El Cajon City Council Discussion on the East County Advanced Water Purification Project


Padre Dam East County AWP Facility Renderingvideo:


East County Water Purification Project Website:


Follow Paul Kruze on Twitter and Facebook: @PaulKruzeNews


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Im On A roll Sorry!

We Pay more for water than a Gallon of gas. And as desert folks we are in lack of such resources per press and Gov. So we buy BOTTLED WATER, Convenient sure... I carry it in all my vehicles as it is a source of life. I see stranded motorists on the side of the road during summer. They thought they were going (AKA Down the Hill to Walmart) they head back and just about by the Curve up the 8 Bang no Cell. The Car bites the dust No AC nothing ...It's one of the those 120 type days of pure heat off the HWY... They can't stay in the car so they stand out side... No Shade car's are going 75 plus right by them. In death valley No chance death in 20 mins. Always Carry bottled water in your car! If not for yourself but also for others, even if it is Purified! :)

In Short if you read...

The water in bottles in stores are not coming from the bubbling pool of life, it could be yes as some be leave that...I can Buy a filter that would let me suck water from a muddy pool of dirt. And be fresh!!! Listen it's going to plainly we have to start drinking our own pee.... Get over it the Astronauts do it everyday? They seem fine? Lets drop the Purified Water Crap... They want to sell you're PEE back to you... So What! Sorry

That Purified water your drinking

What is Purified Water? Water purification may sound simple because it is just what it claims to be: the process of purifying water, or removing what isn’t wanted from water. Like filtered water, purified water methods can remove harmful contaminants, but some purified water systems use chemicals like iodine or chlorine in their water-cleaning processes, rather than eliminating them. Additionally, some water purification systems like reverse osmosis remove beneficial minerals like magnesium and calcium. Purified water can also be a tricky beast because it is used to define several types of water such as distilled water, deionized water, and even filtered water! But as you can see, certain processes of making purified water can be quite different than how filtered water is made. You look at were the water in bottles you drink and buy from the stores... It mite not be reclaimed But???? How do you think the water agencies are making there money now? Lets put maybe reclaimed in real small print and call it Purified! hallelujah! Our planet is Saved!!!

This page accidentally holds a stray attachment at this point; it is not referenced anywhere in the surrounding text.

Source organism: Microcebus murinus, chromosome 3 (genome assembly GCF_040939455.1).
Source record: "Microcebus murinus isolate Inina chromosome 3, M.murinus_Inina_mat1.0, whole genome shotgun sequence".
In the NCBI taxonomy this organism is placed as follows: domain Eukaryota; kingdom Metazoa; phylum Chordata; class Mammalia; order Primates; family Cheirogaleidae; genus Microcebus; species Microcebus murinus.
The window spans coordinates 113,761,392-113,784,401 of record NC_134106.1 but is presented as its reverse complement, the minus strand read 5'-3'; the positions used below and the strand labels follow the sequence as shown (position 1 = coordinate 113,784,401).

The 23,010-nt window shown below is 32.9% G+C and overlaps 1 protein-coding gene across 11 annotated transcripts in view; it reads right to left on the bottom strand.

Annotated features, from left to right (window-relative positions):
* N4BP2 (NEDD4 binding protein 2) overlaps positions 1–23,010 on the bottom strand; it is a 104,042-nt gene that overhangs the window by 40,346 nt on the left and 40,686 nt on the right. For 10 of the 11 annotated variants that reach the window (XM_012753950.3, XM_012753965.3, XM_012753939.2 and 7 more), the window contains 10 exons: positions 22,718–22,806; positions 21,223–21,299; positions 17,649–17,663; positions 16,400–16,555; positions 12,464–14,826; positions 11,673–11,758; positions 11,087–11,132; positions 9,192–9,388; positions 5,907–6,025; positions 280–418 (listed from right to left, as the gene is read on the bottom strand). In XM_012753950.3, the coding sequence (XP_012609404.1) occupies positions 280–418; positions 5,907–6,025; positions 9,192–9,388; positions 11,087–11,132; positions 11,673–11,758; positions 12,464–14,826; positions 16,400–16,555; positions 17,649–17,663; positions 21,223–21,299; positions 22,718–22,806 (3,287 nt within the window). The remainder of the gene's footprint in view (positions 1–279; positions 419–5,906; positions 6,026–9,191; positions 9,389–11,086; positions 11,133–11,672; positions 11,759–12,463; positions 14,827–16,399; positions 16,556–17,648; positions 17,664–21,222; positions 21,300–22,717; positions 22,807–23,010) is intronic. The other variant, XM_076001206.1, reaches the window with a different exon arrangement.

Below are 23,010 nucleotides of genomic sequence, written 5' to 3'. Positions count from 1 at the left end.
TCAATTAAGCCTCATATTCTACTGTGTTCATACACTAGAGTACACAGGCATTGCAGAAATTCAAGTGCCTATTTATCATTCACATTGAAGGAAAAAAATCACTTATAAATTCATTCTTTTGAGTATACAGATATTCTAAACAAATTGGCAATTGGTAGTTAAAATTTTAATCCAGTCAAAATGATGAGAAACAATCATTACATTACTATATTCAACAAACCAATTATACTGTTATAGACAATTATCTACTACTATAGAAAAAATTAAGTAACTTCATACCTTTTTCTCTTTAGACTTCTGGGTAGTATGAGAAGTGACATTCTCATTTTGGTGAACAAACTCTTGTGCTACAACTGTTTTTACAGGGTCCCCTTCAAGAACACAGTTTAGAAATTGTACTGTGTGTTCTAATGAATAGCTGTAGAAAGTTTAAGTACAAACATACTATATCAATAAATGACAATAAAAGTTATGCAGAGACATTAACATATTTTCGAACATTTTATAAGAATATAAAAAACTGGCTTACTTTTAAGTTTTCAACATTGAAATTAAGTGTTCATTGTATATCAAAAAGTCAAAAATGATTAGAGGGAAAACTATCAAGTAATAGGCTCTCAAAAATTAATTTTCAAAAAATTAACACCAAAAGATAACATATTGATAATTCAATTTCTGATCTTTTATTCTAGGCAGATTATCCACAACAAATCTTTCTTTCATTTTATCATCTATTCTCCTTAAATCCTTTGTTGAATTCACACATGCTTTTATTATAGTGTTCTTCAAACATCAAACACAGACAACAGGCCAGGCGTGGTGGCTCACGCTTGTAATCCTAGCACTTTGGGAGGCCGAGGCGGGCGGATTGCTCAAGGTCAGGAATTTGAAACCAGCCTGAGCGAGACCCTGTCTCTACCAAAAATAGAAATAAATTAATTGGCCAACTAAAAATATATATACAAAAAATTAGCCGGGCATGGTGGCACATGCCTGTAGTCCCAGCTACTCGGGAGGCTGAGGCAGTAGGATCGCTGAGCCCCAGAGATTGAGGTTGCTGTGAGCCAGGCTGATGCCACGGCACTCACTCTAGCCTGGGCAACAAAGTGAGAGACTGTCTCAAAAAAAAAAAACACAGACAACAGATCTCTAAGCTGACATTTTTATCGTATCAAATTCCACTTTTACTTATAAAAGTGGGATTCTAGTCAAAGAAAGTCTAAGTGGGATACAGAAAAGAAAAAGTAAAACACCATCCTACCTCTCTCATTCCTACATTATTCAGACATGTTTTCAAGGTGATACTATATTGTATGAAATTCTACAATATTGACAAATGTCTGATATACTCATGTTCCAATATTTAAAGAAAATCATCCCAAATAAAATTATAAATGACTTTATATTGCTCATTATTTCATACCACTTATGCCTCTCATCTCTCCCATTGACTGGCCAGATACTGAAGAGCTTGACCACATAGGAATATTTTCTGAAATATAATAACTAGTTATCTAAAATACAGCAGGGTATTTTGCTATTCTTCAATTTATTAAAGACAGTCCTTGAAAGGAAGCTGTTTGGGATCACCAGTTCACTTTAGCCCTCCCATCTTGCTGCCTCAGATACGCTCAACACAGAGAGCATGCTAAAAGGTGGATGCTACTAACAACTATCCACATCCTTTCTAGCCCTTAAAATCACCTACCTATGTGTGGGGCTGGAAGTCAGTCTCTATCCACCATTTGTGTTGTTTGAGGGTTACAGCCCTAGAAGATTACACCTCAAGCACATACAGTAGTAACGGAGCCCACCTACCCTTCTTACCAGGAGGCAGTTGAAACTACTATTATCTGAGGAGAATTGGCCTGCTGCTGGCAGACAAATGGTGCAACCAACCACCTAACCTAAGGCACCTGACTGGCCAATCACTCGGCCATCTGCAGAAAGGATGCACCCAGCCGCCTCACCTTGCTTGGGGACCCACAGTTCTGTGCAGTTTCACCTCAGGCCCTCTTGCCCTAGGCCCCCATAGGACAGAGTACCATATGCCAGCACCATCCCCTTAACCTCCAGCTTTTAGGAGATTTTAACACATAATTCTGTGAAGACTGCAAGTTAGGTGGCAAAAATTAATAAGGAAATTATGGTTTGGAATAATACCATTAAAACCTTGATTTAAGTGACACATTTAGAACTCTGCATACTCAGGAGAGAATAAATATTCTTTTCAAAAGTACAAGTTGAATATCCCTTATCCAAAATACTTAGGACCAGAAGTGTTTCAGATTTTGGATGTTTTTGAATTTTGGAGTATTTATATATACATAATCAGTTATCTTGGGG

I'll continue filtering tap water at home with a faucet mount unit because I don't fully trust water quality as it is. The water which now comes out of the tap has a strong chlorine smell and taste, and that is not good. I can visualize human error at one of these treatment facilities ruining what precious little water supply we have after it gets treated and injected into an existing aquifer. Can every molecule of carcinogenic compounds be filtered out with this new technology? I doubt it. What about every day products that are flushed into toilets every day such as pills, cleaning products, etc.? Diseases are another thing we must think about. Playing with an unknown long term situation here. Cause and effect will be forthcoming. In depth scientific studies have shown that not everything can be filtered out of recycled water (aka toilet to tap). I think this is a huge mistake. Why not start with banning lawn watering? - the largest single water consuming item. That would instantly save massive amounts of potable water.